As budget cuts loom, aid agencies fear worst

By David Abel
Globe Staff / December 16, 2010

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Having been hit hard in recent years, as budget cuts have taken a steady toll and demands for their services have spiked, the state’s social service providers now worry that the worst is yet to come.

The Patrick administration announced this week that it intends to cut as much as $1.5 billion from next year’s budget, potentially eviscerating social services statewide. The cuts have loomed for months as political leaders and economists warned of a shortfall for the next fiscal year, which begins July 1.

With Patrick and state lawmakers saying they need to make between $1 billion to $2 billion in reductions and with federal stimulus money exhausted, the reality of an even worse year is sinking in. Providers are pleading for the governor to spare them.

“I think everyone in the human services field is incredibly nervous,’’ said Gary Blumenthal, president of the Association of Developmental Disabilities Providers in Waltham, which represents about 25,000 residents who receive state assistance.

Over the past three years, the state has cut $63 million to support services, including employment help and housing support, that benefit the association’s members, he said. He expects dire consequences.

“We’re hoping that the safety net will be protected by the governor and the Legislature, because there’s nowhere else for these people to go,’’ he said. “The budget cuts for our population can be deadly.’’

State officials said yesterday that they recognize the pain the cuts could cause but that they are obliged to balance the budget.

“We understand how important the safety net is and have done our best to protect programs for vulnerable populations as demand has grown to unprecedented levels during the recession,’’ said Alex Zaroulis, a spokeswoman for the state Executive Office of Administration and Finance. “Given the magnitude of the challenges we face . . . tough choices will have to be made across state government.’’

Many social service providers hope the administration finds additional money or that the economy improves quickly enough to avoid the worst.

Last year, Joe Finn, executive director of the Massachusetts Housing and Shelter Alliance, expected the 85 homeless programs his organization includes to have to cut 70 beds, among about 500 beds he feared would be cut statewide. But stimulus aid, money from a tax settlement, and slightly higher-than-expected tax collections allowed the state to close a budget gap of $120 million without the cuts.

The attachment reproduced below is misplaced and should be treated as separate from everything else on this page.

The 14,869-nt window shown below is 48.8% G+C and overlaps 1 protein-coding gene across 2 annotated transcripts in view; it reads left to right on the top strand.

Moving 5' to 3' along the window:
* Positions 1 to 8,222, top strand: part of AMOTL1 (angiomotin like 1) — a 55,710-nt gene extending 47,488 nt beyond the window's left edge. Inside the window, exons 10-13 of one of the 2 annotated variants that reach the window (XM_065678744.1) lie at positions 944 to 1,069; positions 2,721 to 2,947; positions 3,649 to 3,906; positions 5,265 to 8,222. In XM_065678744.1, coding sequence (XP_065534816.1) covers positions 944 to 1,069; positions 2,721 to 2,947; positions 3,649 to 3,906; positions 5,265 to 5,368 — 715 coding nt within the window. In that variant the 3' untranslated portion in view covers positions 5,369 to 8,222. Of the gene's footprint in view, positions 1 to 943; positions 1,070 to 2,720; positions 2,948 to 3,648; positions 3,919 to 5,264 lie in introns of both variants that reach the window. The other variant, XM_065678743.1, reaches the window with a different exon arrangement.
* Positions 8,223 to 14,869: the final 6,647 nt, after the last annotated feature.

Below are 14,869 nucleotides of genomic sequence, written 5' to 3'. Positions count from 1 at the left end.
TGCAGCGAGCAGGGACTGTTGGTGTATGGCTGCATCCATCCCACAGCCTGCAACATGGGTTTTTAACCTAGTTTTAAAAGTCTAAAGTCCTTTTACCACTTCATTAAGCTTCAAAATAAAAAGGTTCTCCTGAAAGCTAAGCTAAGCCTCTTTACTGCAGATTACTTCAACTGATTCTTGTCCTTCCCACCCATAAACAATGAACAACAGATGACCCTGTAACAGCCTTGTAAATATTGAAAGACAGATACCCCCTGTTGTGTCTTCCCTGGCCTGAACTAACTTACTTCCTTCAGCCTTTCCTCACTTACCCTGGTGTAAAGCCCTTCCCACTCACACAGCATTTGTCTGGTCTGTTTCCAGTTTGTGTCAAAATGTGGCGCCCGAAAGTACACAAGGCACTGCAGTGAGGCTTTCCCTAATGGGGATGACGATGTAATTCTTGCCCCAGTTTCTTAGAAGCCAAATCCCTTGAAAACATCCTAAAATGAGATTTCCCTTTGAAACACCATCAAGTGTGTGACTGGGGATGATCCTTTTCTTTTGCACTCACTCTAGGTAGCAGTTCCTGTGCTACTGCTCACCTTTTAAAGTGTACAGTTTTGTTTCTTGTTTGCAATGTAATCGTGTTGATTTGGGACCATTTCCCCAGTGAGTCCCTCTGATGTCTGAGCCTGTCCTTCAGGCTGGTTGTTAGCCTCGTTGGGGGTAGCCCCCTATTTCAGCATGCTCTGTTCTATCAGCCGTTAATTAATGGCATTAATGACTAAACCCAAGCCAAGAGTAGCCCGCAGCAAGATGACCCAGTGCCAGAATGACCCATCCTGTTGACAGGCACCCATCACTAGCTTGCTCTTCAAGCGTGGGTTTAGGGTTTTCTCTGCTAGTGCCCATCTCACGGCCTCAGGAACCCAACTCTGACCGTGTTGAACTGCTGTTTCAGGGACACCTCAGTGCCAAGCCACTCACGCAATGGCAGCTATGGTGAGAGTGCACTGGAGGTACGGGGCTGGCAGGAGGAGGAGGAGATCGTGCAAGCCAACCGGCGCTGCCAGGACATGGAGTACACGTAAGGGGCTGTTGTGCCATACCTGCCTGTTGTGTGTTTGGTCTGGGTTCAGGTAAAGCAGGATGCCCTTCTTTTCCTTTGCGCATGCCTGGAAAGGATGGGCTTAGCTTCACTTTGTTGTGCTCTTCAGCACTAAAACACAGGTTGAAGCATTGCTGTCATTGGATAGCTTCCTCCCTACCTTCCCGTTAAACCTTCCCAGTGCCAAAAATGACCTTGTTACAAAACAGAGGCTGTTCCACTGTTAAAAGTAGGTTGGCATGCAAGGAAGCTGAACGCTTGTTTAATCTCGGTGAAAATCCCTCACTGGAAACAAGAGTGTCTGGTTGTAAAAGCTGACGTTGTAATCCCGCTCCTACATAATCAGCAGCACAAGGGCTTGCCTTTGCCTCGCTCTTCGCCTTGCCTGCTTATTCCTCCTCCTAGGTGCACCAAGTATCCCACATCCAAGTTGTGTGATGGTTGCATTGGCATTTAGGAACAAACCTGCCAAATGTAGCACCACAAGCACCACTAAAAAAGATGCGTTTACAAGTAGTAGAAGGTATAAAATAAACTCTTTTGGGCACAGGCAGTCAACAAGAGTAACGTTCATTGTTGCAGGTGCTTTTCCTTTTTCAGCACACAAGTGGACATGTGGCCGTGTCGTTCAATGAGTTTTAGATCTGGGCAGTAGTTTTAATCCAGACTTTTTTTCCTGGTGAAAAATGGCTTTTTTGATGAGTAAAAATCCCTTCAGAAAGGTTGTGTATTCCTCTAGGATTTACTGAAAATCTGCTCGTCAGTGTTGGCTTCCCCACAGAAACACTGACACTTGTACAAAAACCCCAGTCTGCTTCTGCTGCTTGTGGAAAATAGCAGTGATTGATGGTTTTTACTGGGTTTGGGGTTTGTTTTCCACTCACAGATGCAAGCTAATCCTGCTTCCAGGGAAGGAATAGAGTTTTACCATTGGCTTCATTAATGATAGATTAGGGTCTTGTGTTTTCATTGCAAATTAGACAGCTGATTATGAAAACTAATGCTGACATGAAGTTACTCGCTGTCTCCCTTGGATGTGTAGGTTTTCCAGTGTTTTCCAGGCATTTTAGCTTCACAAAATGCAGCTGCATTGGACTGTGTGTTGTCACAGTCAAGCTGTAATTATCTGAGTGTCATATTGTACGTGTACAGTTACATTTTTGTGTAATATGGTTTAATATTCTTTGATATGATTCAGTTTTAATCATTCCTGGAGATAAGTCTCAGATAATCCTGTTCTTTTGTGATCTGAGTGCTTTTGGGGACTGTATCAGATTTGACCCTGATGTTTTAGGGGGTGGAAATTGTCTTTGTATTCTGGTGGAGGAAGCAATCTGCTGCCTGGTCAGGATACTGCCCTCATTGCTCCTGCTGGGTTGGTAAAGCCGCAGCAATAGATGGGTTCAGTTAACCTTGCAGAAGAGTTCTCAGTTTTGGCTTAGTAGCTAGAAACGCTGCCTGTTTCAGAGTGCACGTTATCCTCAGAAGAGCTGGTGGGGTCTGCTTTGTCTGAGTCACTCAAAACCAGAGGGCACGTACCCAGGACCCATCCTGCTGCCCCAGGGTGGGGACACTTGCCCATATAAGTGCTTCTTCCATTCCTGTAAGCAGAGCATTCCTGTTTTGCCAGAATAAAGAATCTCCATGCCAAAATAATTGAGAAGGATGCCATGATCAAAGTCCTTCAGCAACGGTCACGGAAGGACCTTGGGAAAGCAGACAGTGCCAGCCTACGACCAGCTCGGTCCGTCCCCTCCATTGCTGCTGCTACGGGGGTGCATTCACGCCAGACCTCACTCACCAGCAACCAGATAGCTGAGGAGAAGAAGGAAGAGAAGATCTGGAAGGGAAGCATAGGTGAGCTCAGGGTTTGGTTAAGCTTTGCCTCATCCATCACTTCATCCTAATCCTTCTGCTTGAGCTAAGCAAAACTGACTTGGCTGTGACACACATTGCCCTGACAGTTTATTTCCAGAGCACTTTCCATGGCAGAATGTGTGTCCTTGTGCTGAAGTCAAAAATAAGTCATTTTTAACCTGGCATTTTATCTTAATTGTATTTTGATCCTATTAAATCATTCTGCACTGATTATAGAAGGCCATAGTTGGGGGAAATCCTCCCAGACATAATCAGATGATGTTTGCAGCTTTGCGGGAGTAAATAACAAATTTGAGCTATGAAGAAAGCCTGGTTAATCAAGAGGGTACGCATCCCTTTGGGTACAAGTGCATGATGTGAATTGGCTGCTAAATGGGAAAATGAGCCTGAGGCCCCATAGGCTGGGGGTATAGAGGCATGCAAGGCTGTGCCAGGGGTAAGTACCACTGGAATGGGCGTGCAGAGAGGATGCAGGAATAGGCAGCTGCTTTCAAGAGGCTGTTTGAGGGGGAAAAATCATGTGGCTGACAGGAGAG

He said he understands last year’s last-minute save is unlikely to be repeated this year.

Some groups have proposals for how the state could avoid cutting aid to those most in need, as well as those who serve them.

Michael Weekes — president of the Massachusetts Council of Human Service Providers, which represents 185,000 people who work in human services — asked the state this week to set up a $28 million “salary reserve’’ to support providers earning less than $40,000 a year.

“Developing budgets for human services is not just an arithmetic exercise, and it must be carefully planned to avoid harm and the continuance of the sector being a fiscal punching bag for the state,’’ he said.

Al Norman, director of Mass Home Care in Burlington, has called on the administration to suspend tax exemptions and credits for corporations for two years, which he said would save the state nearly $1 billion.

“Human services agencies, to use Governor Patrick’s term, feel like they are being ‘kicked to the curb’ by the ongoing recessionary impact on revenues,’’ he said. “We believe the economic pain should be shared.’’

He and others argue that money spent on social services ends up saving the state from paying for more expensive emergency services or medical care.

Bill Henning — executive director of the Boston Center for Independent Living, which helps about 3,000 people in the area live independently — said money the state spends on personal care attendants is more economical than paying to keep people in nursing homes or in hospitals.

For John Pirone, who is deaf and who serves as president of the Disability Policy Consortium in Boston, the cuts have already been too much. Since 2008, he said, the Massachusetts Commission for the Deaf and Hard of Hearing has experienced a loss of 15 percent of its budget.

More of a loss means fewer interpreters, fewer case workers, and fewer deaf residents living independently.

“The bottom line is that the more budget cuts we endure, the more our civil rights are reduced,’’ he said.

David Abel can be reached at